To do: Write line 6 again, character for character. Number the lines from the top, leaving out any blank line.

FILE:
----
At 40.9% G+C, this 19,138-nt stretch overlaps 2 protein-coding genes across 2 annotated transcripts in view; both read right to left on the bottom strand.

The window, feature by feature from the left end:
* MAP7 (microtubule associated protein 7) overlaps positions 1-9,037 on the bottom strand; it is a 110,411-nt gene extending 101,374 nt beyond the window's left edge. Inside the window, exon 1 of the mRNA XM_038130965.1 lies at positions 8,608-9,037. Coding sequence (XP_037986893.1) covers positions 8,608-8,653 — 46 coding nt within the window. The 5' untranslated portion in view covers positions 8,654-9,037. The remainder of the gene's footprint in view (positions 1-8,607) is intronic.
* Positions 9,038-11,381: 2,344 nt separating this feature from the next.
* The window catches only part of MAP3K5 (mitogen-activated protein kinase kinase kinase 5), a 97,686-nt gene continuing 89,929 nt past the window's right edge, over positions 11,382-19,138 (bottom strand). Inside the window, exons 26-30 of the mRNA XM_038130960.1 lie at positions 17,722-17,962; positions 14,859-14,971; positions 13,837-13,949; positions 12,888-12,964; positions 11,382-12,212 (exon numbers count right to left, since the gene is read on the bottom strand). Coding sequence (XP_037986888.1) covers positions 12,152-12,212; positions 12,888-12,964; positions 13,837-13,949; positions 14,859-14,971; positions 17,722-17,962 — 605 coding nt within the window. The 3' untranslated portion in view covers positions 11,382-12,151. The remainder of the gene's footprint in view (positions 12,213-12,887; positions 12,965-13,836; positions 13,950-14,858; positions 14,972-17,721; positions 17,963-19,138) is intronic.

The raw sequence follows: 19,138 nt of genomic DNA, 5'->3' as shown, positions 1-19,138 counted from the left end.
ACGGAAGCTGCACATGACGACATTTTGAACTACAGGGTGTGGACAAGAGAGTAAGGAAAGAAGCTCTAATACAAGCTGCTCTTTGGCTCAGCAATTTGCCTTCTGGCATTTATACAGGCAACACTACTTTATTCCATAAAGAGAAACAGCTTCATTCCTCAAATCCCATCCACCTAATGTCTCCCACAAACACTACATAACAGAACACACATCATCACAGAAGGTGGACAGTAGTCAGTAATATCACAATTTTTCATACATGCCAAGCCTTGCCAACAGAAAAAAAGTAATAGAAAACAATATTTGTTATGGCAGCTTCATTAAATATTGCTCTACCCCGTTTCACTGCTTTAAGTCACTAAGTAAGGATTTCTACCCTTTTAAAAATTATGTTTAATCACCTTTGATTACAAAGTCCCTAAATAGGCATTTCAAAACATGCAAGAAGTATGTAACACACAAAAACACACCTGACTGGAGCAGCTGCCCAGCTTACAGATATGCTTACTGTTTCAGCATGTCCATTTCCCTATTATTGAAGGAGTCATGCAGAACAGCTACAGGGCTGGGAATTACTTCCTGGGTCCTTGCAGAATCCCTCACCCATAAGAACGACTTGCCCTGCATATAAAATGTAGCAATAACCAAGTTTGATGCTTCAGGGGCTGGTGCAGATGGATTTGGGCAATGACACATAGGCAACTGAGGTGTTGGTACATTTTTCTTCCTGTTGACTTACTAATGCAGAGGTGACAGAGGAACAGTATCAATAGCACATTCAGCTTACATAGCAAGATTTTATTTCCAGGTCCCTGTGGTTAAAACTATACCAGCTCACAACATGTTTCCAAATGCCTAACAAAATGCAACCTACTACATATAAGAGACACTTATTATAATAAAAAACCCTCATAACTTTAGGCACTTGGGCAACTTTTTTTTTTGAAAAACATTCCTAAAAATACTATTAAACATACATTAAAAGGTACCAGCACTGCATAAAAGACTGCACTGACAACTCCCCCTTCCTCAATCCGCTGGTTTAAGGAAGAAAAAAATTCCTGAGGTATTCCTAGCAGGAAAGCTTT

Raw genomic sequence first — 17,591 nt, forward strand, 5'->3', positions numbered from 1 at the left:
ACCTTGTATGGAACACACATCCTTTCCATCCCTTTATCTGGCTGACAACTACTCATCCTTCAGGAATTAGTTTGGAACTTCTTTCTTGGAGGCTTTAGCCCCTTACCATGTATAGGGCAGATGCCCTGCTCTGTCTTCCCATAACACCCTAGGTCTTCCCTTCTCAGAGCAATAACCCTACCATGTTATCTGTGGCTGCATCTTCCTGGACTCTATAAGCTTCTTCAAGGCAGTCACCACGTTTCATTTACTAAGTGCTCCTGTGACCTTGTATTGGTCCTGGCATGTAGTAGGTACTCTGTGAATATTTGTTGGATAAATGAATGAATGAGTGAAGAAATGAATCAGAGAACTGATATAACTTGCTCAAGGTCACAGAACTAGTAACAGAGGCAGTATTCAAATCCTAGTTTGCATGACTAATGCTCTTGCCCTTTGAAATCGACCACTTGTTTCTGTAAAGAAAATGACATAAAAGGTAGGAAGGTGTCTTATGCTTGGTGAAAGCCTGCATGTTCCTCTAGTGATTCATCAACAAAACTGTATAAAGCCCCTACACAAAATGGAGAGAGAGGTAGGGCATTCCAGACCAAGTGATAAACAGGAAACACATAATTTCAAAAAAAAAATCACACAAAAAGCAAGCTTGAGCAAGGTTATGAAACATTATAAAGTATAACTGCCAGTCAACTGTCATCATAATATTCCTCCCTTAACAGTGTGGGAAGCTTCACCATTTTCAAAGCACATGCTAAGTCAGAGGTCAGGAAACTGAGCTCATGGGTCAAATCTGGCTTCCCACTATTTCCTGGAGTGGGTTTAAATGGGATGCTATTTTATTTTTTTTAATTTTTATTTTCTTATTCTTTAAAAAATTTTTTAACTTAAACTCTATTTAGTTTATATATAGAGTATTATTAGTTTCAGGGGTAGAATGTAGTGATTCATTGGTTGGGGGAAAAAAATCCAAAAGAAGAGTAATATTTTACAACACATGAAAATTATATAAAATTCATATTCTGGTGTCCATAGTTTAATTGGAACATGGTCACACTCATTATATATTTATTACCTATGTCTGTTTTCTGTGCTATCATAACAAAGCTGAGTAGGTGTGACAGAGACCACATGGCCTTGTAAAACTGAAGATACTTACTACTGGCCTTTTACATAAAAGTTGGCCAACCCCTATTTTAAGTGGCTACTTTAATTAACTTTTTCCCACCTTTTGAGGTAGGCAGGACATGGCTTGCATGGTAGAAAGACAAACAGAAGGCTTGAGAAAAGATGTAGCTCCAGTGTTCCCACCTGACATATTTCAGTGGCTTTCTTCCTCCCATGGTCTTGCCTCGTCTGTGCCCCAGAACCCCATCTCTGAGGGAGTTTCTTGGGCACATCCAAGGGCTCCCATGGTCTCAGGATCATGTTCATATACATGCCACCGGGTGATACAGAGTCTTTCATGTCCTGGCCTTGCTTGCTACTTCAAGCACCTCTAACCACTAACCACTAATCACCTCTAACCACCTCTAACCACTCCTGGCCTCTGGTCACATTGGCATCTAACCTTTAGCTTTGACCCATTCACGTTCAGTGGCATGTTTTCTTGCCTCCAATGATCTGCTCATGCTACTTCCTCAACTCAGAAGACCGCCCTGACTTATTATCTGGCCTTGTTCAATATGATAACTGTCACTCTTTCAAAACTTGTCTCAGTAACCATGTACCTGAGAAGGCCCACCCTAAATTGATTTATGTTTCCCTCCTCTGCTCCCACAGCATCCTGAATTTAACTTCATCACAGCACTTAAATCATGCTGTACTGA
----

The raw sequence follows: 19,138 nt of genomic DNA, 5'->3' as shown, positions 1-19,138 counted from the left end.